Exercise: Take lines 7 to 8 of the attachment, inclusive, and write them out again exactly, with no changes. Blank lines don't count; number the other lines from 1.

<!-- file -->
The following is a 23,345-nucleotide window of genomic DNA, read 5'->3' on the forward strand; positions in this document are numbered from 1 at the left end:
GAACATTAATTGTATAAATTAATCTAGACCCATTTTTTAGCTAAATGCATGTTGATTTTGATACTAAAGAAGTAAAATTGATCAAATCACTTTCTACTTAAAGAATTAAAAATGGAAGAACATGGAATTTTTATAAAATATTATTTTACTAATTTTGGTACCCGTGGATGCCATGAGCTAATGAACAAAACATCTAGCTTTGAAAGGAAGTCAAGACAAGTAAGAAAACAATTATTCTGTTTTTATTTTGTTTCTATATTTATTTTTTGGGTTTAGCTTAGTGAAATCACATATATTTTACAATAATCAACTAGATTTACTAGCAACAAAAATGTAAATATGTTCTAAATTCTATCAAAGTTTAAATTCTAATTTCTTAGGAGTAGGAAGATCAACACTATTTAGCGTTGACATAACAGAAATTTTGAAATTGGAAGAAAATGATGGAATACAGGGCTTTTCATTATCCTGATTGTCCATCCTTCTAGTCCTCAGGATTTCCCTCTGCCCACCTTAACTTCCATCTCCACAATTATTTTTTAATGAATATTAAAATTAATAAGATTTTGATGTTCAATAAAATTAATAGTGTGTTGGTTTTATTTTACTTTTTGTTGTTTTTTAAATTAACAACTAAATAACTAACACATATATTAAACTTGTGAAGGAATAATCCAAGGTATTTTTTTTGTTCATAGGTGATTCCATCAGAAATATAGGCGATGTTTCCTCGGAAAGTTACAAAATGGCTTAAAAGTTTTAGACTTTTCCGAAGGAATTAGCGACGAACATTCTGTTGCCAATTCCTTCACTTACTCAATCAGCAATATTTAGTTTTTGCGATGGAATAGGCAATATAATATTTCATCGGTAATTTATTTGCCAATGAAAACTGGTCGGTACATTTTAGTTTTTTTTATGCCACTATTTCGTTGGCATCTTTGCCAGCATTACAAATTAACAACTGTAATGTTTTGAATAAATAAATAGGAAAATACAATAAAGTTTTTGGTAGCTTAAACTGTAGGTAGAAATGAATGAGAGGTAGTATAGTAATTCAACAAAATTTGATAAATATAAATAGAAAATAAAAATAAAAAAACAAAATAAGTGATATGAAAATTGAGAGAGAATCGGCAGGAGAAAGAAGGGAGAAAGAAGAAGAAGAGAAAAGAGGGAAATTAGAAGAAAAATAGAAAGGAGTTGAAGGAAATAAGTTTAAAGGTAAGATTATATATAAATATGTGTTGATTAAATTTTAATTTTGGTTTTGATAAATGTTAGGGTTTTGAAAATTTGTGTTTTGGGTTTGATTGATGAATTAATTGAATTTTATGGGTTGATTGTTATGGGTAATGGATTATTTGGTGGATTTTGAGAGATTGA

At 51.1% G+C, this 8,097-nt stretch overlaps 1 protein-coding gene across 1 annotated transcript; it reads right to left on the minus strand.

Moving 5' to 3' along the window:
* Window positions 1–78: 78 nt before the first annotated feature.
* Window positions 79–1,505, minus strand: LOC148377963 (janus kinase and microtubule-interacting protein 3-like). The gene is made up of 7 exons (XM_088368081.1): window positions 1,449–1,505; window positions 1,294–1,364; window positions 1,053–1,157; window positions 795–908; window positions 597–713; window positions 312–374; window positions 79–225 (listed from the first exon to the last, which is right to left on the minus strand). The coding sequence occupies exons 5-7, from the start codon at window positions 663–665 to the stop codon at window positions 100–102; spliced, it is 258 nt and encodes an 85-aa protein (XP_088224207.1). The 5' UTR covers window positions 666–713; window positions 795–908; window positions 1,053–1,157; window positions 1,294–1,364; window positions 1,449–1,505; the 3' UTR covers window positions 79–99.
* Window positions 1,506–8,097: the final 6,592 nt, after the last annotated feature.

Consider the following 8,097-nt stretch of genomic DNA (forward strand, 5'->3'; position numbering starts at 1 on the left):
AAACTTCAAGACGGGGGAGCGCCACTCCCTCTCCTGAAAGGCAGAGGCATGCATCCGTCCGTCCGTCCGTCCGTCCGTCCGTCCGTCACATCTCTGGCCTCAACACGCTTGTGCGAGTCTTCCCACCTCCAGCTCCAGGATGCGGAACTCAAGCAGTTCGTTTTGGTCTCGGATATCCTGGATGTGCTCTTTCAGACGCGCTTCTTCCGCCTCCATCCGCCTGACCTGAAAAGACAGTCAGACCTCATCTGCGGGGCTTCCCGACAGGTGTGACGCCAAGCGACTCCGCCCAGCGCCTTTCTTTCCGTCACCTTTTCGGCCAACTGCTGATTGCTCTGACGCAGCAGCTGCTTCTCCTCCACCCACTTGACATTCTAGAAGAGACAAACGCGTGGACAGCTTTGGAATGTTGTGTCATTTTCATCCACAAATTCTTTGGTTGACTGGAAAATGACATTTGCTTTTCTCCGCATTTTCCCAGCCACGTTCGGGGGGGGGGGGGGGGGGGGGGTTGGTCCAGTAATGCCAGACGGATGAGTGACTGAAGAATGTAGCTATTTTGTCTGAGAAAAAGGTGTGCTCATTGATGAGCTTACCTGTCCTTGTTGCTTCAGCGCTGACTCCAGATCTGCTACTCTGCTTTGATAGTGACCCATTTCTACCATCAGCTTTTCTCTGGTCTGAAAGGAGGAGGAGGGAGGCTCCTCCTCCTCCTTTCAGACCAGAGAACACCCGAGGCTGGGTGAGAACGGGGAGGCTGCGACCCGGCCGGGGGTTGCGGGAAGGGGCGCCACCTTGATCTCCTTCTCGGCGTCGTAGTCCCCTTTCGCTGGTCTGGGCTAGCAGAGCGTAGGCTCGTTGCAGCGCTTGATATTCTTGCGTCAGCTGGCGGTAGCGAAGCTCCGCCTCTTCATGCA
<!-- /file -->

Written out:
* Window positions 1,506–8,097: the final 6,592 nt, after the last annotated feature.

Consider the following 8,097-nt stretch of genomic DNA (forward strand, 5'->3'; position numbering starts at 1 on the left):